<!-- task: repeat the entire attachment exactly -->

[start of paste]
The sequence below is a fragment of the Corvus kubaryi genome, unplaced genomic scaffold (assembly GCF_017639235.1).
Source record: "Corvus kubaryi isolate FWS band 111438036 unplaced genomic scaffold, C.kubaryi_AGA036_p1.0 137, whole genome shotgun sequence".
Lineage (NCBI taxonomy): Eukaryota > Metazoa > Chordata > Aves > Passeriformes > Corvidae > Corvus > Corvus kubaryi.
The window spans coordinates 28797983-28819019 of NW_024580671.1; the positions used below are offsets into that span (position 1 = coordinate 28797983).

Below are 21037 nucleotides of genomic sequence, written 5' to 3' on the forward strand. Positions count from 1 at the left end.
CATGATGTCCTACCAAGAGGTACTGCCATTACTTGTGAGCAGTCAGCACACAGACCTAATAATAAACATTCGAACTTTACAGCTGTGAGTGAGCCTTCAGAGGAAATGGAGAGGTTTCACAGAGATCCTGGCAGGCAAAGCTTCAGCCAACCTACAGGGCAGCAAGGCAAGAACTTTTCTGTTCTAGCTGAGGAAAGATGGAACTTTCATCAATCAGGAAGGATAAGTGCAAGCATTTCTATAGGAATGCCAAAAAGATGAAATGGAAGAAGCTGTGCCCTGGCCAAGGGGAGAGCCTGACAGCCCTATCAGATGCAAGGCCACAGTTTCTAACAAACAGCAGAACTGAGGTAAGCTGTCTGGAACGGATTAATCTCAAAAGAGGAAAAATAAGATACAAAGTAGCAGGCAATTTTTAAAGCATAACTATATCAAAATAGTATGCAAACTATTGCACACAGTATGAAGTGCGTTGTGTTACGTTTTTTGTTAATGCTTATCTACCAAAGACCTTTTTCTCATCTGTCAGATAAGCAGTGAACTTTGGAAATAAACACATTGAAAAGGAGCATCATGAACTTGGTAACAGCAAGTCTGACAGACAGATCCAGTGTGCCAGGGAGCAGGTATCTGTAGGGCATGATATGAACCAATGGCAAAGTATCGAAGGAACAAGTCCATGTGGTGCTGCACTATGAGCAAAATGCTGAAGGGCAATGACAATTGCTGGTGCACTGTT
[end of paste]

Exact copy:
The sequence below is a fragment of the Corvus kubaryi genome, unplaced genomic scaffold (assembly GCF_017639235.1).
Source record: "Corvus kubaryi isolate FWS band 111438036 unplaced genomic scaffold, C.kubaryi_AGA036_p1.0 137, whole genome shotgun sequence".
Lineage (NCBI taxonomy): Eukaryota > Metazoa > Chordata > Aves > Passeriformes > Corvidae > Corvus > Corvus kubaryi.
The window spans coordinates 28797983-28819019 of NW_024580671.1; the positions used below are offsets into that span (position 1 = coordinate 28797983).

Below are 21037 nucleotides of genomic sequence, written 5' to 3' on the forward strand. Positions count from 1 at the left end.
CATGATGTCCTACCAAGAGGTACTGCCATTACTTGTGAGCAGTCAGCACACAGACCTAATAATAAACATTCGAACTTTACAGCTGTGAGTGAGCCTTCAGAGGAAATGGAGAGGTTTCACAGAGATCCTGGCAGGCAAAGCTTCAGCCAACCTACAGGGCAGCAAGGCAAGAACTTTTCTGTTCTAGCTGAGGAAAGATGGAACTTTCATCAATCAGGAAGGATAAGTGCAAGCATTTCTATAGGAATGCCAAAAAGATGAAATGGAAGAAGCTGTGCCCTGGCCAAGGGGAGAGCCTGACAGCCCTATCAGATGCAAGGCCACAGTTTCTAACAAACAGCAGAACTGAGGTAAGCTGTCTGGAACGGATTAATCTCAAAAGAGGAAAAATAAGATACAAAGTAGCAGGCAATTTTTAAAGCATAACTATATCAAAATAGTATGCAAACTATTGCACACAGTATGAAGTGCGTTGTGTTACGTTTTTTGTTAATGCTTATCTACCAAAGACCTTTTTCTCATCTGTCAGATAAGCAGTGAACTTTGGAAATAAACACATTGAAAAGGAGCATCATGAACTTGGTAACAGCAAGTCTGACAGACAGATCCAGTGTGCCAGGGAGCAGGTATCTGTAGGGCATGATATGAACCAATGGCAAAGTATCGAAGGAACAAGTCCATGTGGTGCTGCACTATGAGCAAAATGCTGAAGGGCAATGACAATTGCTGGTGCACTGTT